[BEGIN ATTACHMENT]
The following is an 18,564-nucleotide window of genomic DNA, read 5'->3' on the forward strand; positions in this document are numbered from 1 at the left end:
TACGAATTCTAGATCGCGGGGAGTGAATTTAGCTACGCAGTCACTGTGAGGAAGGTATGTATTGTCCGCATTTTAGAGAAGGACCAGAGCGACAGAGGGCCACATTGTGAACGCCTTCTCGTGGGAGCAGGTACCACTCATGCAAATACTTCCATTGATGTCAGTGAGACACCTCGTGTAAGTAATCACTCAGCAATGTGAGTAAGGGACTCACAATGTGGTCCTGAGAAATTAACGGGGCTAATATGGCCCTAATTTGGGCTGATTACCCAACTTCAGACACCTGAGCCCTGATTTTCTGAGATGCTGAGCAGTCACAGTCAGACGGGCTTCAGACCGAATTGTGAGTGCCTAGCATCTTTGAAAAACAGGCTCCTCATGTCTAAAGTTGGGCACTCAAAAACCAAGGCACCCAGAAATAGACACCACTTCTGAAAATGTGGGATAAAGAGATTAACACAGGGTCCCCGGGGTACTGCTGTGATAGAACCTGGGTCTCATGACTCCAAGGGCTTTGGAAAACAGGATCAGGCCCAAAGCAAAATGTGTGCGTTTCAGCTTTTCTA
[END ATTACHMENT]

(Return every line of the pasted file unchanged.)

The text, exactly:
The following is an 18,564-nucleotide window of genomic DNA, read 5'->3' on the forward strand; positions in this document are numbered from 1 at the left end:
TACGAATTCTAGATCGCGGGGAGTGAATTTAGCTACGCAGTCACTGTGAGGAAGGTATGTATTGTCCGCATTTTAGAGAAGGACCAGAGCGACAGAGGGCCACATTGTGAACGCCTTCTCGTGGGAGCAGGTACCACTCATGCAAATACTTCCATTGATGTCAGTGAGACACCTCGTGTAAGTAATCACTCAGCAATGTGAGTAAGGGACTCACAATGTGGTCCTGAGAAATTAACGGGGCTAATATGGCCCTAATTTGGGCTGATTACCCAACTTCAGACACCTGAGCCCTGATTTTCTGAGATGCTGAGCAGTCACAGTCAGACGGGCTTCAGACCGAATTGTGAGTGCCTAGCATCTTTGAAAAACAGGCTCCTCATGTCTAAAGTTGGGCACTCAAAAACCAAGGCACCCAGAAATAGACACCACTTCTGAAAATGTGGGATAAAGAGATTAACACAGGGTCCCCGGGGTACTGCTGTGATAGAACCTGGGTCTCATGACTCCAAGGGCTTTGGAAAACAGGATCAGGCCCAAAGCAAAATGTGTGCGTTTCAGCTTTTCTA